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Sunday, February 27, 2011

The First Multiracial U.S. President: Leadership as Personified Symbol over Political Advantage

Barak Obama has a tendency to modify his manner of speaking, and even his dialect, to fit with his audience. Listening to his speech to the National Urban League, I was stunned; early on, he pivoted off from his ordinary manner of speaking to speak in what was surely a more familiar way to much of his audience. The crowd loved it. The audience must have been looking at him as the first black US President. It occurred to me while listening to him and observing his strategy to connect to his audience that although there would be less political advantage in it, he could have run for president by presenting himself as multi-racial (technically, mulatto). To be sure, there are less multi-racial Americans who would identify with him, but is that even the point? The multi-racial segment of the US population is small, but growing.  It points to what most states will look like in fifty or a hundred years from 2010, when I heard the multi-racial US President speak. Were Barak Obama to make explicit his multi-racial identity (his mother was caucasion and his dad was black), he could personify the leading edge of what America will become, and thus serve innately as a leader.  That is to say, he will have led through his person—as a symbol personified—as the a sign of things to come.  The USA  is finally becoming a real melting pot, transcending “black vs. white.”  Nature’s integration will solve the artificial problem of racism far more than any government program or even a US President who identifies himself with one “side.”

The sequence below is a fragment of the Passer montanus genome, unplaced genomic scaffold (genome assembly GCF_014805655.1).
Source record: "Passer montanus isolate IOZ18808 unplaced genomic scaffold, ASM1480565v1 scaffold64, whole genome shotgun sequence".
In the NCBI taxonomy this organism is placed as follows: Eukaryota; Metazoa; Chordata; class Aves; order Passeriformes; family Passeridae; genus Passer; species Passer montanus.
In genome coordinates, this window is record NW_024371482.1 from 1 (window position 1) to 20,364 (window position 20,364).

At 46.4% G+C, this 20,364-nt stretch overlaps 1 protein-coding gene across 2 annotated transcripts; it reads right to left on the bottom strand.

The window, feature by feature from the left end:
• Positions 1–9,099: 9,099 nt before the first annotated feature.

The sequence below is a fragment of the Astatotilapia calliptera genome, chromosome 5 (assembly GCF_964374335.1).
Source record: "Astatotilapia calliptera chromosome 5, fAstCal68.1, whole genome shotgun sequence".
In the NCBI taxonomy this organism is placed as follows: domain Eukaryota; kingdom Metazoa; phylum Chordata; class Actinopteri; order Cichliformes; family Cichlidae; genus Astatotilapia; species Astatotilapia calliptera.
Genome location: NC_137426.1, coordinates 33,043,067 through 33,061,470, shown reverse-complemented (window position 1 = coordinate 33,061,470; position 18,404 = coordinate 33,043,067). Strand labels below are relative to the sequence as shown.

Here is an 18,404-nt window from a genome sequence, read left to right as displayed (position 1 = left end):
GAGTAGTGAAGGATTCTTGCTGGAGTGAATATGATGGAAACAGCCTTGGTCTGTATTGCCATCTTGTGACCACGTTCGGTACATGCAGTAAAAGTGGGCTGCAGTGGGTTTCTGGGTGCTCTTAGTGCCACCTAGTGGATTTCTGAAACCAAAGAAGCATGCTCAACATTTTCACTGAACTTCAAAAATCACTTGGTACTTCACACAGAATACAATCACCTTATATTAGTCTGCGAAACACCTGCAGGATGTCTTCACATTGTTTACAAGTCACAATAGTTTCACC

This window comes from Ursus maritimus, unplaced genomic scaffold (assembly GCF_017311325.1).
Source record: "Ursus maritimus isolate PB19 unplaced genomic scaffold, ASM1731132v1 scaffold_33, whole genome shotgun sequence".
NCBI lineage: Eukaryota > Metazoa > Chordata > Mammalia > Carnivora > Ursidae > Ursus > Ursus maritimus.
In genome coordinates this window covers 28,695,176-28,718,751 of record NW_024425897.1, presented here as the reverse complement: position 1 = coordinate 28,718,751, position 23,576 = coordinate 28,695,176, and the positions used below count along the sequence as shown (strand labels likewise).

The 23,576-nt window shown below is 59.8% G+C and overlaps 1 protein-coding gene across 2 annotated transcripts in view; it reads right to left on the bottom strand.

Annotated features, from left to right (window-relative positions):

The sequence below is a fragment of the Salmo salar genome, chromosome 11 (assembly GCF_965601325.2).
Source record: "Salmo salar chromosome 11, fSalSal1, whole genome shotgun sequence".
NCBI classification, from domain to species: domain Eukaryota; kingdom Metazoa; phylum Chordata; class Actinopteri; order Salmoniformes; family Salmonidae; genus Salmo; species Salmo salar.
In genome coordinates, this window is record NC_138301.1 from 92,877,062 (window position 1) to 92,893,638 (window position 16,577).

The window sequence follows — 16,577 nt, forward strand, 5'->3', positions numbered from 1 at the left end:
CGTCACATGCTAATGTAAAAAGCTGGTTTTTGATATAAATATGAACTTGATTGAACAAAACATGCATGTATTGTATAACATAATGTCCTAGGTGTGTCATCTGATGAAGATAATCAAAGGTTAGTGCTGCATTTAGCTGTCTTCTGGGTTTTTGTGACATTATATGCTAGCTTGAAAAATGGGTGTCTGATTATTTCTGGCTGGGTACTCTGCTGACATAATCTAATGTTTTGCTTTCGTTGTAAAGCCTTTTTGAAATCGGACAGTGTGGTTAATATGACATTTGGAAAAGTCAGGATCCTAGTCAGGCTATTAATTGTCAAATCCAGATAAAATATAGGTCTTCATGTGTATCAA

Perhaps it is the tacit duplicity in a multiracial man permitting himself to be labeled as black, presumably for political expediency, that lies at the core of why some people do not trust him (e.g., the “birthers”).  Such duplicity is like a subterranean fault-line undergirding the tension between campaigning for real change and then stocking people of the old guard, such as Larry Summers, in his administration.  The duplicity of promising systemic change then dropping his insistence on a public option and no mandate for health coverage—essentially guaranteeing a new mass market to the same health insurance companies that actively purged people with pre-existing conditions—finds a resonance in the multi-racial man using the term “black.”  Were it to be said that the “one drop” criterion still applies so he really is black, we would need to start calling a whole lot of caucasions black as well. Moreover, to use an antiquated and faulty criterion as though it justified Barak’s practice is itself a mark of duplicity.  Barak Obama is as much white as he is black.  Were he to “run with this,” he would instantiate a leader on the forefront even though there is little political capital to be made on it.  However, the US Presidency is an office that is geared to representing the people of the US—the office does this most tangably when functioning abroad. As an explicit multi-racial symbol, President Obama would show to the world where America is headed, and that we are facing that future with our heads held high and with  pride. While perhaps not helpful in elections here at home, such a function, which can only be done by the US President, is sorely needed, given America’s image abroad. We are finally becoming the melting pot that has been proclaimed for so long—finally getting past the need for duplicity.  President Obama can symbolize this in his person, and thus do America a service far more valuable than any legislation.